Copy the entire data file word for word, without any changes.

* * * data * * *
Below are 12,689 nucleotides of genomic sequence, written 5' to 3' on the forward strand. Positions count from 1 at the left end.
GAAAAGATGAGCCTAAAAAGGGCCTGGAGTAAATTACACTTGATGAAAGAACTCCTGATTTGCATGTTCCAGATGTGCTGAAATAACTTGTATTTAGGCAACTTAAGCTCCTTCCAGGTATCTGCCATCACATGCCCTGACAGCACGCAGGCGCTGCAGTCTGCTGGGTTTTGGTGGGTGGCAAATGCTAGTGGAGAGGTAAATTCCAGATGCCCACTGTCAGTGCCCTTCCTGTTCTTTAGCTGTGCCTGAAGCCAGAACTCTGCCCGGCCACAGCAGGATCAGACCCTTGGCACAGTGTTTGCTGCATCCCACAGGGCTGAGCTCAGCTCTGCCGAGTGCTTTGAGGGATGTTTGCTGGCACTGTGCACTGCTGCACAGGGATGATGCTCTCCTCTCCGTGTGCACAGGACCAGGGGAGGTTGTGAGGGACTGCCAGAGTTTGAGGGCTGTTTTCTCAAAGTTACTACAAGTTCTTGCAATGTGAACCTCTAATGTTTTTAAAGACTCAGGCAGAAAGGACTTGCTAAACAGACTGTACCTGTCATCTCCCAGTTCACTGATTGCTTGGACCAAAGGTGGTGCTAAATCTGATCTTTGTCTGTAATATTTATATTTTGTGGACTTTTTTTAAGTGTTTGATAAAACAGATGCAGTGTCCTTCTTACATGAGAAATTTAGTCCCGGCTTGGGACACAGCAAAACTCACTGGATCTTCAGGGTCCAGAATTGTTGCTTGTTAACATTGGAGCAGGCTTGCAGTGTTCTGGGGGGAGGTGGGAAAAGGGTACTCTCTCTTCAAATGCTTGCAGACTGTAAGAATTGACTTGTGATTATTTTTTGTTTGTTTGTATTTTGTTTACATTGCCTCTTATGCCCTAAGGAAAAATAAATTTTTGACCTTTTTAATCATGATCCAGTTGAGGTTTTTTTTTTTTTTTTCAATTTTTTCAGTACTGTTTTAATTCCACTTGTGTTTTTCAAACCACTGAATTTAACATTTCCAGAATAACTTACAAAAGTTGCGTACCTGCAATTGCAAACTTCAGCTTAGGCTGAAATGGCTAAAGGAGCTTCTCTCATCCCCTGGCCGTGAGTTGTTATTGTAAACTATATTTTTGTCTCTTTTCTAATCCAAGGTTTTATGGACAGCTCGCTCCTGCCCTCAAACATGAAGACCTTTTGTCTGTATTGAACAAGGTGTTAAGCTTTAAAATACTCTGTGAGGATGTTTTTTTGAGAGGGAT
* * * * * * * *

Below are 12,689 nucleotides of genomic sequence, written 5' to 3' on the forward strand. Positions count from 1 at the left end.
GAAAAGATGAGCCTAAAAAGGGCCTGGAGTAAATTACACTTGATGAAAGAACTCCTGATTTGCATGTTCCAGATGTGCTGAAATAACTTGTATTTAGGCAACTTAAGCTCCTTCCAGGTATCTGCCATCACATGCCCTGACAGCACGCAGGCGCTGCAGTCTGCTGGGTTTTGGTGGGTGGCAAATGCTAGTGGAGAGGTAAATTCCAGATGCCCACTGTCAGTGCCCTTCCTGTTCTTTAGCTGTGCCTGAAGCCAGAACTCTGCCCGGCCACAGCAGGATCAGACCCTTGGCACAGTGTTTGCTGCATCCCACAGGGCTGAGCTCAGCTCTGCCGAGTGCTTTGAGGGATGTTTGCTGGCACTGTGCACTGCTGCACAGGGATGATGCTCTCCTCTCCGTGTGCACAGGACCAGGGGAGGTTGTGAGGGACTGCCAGAGTTTGAGGGCTGTTTTCTCAAAGTTACTACAAGTTCTTGCAATGTGAACCTCTAATGTTTTTAAAGACTCAGGCAGAAAGGACTTGCTAAACAGACTGTACCTGTCATCTCCCAGTTCACTGATTGCTTGGACCAAAGGTGGTGCTAAATCTGATCTTTGTCTGTAATATTTATATTTTGTGGACTTTTTTTAAGTGTTTGATAAAACAGATGCAGTGTCCTTCTTACATGAGAAATTTAGTCCCGGCTTGGGACACAGCAAAACTCACTGGATCTTCAGGGTCCAGAATTGTTGCTTGTTAACATTGGAGCAGGCTTGCAGTGTTCTGGGGGGAGGTGGGAAAAGGGTACTCTCTCTTCAAATGCTTGCAGACTGTAAGAATTGACTTGTGATTATTTTTTGTTTGTTTGTATTTTGTTTACATTGCCTCTTATGCCCTAAGGAAAAATAAATTTTTGACCTTTTTAATCATGATCCAGTTGAGGTTTTTTTTTTTTTTTTCAATTTTTTCAGTACTGTTTTAATTCCACTTGTGTTTTTCAAACCACTGAATTTAACATTTCCAGAATAACTTACAAAAGTTGCGTACCTGCAATTGCAAACTTCAGCTTAGGCTGAAATGGCTAAAGGAGCTTCTCTCATCCCCTGGCCGTGAGTTGTTATTGTAAACTATATTTTTGTCTCTTTTCTAATCCAAGGTTTTATGGACAGCTCGCTCCTGCCCTCAAACATGAAGACCTTTTGTCTGTATTGAACAAGGTGTTAAGCTTTAAAATACTCTGTGAGGATGTTTTTTTGAGAGGGAT